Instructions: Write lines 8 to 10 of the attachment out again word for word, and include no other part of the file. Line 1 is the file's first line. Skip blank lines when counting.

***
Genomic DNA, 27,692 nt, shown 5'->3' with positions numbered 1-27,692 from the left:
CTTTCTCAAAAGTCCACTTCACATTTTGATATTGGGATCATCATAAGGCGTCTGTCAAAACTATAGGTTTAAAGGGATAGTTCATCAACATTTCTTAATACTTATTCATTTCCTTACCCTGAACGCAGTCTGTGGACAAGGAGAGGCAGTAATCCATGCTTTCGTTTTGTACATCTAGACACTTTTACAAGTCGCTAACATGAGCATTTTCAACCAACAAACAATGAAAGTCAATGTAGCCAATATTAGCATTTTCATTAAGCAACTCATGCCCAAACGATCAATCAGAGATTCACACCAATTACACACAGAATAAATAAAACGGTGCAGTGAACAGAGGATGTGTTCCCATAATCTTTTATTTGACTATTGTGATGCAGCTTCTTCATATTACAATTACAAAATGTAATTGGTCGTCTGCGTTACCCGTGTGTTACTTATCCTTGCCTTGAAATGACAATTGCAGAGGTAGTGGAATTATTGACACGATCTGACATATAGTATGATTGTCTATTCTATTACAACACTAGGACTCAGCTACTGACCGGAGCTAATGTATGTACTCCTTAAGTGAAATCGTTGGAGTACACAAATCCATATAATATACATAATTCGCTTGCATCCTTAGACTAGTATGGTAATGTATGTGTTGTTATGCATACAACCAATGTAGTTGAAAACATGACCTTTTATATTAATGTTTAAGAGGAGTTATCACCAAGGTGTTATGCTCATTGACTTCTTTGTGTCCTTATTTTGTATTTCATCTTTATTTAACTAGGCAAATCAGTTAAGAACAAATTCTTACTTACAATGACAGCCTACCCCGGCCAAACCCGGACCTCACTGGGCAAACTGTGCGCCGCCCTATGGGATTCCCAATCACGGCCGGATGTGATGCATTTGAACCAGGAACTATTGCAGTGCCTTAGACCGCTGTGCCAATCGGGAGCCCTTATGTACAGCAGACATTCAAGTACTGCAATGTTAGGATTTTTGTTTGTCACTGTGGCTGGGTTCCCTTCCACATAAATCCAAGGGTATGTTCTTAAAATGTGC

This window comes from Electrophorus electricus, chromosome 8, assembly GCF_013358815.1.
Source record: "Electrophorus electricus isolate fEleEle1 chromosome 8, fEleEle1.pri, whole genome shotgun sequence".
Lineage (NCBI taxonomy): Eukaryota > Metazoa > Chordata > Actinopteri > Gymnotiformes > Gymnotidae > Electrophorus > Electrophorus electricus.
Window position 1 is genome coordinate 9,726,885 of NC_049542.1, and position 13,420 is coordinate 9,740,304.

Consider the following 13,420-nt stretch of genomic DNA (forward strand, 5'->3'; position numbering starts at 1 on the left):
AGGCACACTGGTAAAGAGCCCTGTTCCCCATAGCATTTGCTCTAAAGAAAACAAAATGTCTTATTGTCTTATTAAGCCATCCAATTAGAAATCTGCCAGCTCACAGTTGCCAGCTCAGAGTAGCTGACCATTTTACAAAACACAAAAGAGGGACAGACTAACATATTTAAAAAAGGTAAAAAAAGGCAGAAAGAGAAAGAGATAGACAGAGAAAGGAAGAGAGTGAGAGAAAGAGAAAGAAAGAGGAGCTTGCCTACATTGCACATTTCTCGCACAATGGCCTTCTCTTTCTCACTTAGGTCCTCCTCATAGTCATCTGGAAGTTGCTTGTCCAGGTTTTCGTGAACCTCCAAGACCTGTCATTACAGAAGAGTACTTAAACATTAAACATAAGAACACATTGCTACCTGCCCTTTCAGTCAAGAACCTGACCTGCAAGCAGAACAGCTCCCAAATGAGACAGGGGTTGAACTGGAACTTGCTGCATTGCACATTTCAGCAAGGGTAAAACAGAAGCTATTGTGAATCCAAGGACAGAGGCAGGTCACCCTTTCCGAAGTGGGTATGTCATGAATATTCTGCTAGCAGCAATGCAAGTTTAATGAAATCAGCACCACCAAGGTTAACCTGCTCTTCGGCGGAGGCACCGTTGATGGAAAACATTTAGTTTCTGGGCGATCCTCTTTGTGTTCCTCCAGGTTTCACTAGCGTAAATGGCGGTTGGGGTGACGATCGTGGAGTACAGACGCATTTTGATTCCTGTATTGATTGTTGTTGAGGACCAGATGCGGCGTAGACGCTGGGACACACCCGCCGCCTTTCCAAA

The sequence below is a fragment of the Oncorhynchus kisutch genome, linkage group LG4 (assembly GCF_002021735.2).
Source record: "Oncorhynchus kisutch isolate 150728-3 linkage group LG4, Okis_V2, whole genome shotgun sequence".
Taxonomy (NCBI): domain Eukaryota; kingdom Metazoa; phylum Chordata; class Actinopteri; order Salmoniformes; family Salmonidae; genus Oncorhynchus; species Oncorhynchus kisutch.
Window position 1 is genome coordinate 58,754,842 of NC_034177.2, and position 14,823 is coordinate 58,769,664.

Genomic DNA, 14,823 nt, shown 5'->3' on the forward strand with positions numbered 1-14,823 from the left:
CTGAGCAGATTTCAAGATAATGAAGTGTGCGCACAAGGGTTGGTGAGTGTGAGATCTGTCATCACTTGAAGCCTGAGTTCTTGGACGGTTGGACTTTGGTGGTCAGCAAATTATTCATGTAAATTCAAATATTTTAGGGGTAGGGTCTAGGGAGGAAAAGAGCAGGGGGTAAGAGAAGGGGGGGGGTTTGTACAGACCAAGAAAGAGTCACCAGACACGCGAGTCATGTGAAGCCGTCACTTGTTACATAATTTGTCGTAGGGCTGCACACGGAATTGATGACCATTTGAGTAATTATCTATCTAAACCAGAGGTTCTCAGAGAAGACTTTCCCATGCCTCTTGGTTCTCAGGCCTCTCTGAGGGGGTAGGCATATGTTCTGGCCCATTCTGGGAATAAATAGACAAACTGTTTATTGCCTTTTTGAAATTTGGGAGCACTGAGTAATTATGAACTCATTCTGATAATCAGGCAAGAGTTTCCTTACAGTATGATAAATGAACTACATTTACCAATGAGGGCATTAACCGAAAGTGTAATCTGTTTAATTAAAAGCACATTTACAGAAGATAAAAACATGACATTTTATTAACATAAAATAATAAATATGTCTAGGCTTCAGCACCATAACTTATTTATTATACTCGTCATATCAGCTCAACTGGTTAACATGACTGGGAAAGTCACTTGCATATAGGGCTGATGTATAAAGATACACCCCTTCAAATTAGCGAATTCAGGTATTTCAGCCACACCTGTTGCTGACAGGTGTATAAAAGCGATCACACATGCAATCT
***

AGGCACACTGGTAAAGAGCCCTGTTCCCCATAGCATTTGCTCTAAAGAAAACAAAATGTCTTATTGTCTTATTAAGCCATCCAATTAGAAATCTGCCAGCTCACAGTTGCCAGCTCAGAGTAGCTGACCATTTTACAAAACACAAAAGAGGGACAGACTAACATATTTAAAAAAGGTAAAAAAAGGCAGAAAGAGAAAGAGATAGACAGAGAAAGGAAGAGAGTGAGAGAAAGAGAAAGAAAGAGGAGCTTGCCTACATTGCACATTTCTCGCACAATGGCCTTCTCTTTCTCACTTAGGTCCTCCTCATAGTCATCTGGAAGTTGCTTGTCCAGGTTTTCGTGAACCTCCAAGACCTGTCATTACAGAAGAGTACTTAAACATTAAACATAAGAACACATTGCTACCTGCCCTTTCAGTCAAGAACCTGACCTGCAAGCAGAACAGCTCCCAAATGAGACAGGGGTTGAACTGGAACTTGCTGCATTGCACATTTCAGCAAGGGTAAAACAGAAGCTATTGTGAATCCAAGGACAGAGGCAGGTCACCCTTTCCGAAGTGGGTATGTCATGAATATTCTGCTAGCAGCAATGCAAGTTTAATGAAATCAGCACCACCAAGGTTAACCTGCTCTTCGGCGGAGGCACCGTTGATGGAAAACATTTAGTTTCTGGGCGATCCTCTTTGTGTTCCTCCAGGTTTCACTAGCGTAAATGGCGGTTGGGGTGACGATCGTGGAGTACAGACGCATTTTGATTCCTGTATTGATTGTTGTTGAGGACCAGATGCGGCGTAGACGCTGGGACACACCCGCCGCCTTTCCAAA

The sequence below is a fragment of the Oncorhynchus kisutch genome, linkage group LG4 (assembly GCF_002021735.2).
Source record: "Oncorhynchus kisutch isolate 150728-3 linkage group LG4, Okis_V2, whole genome shotgun sequence".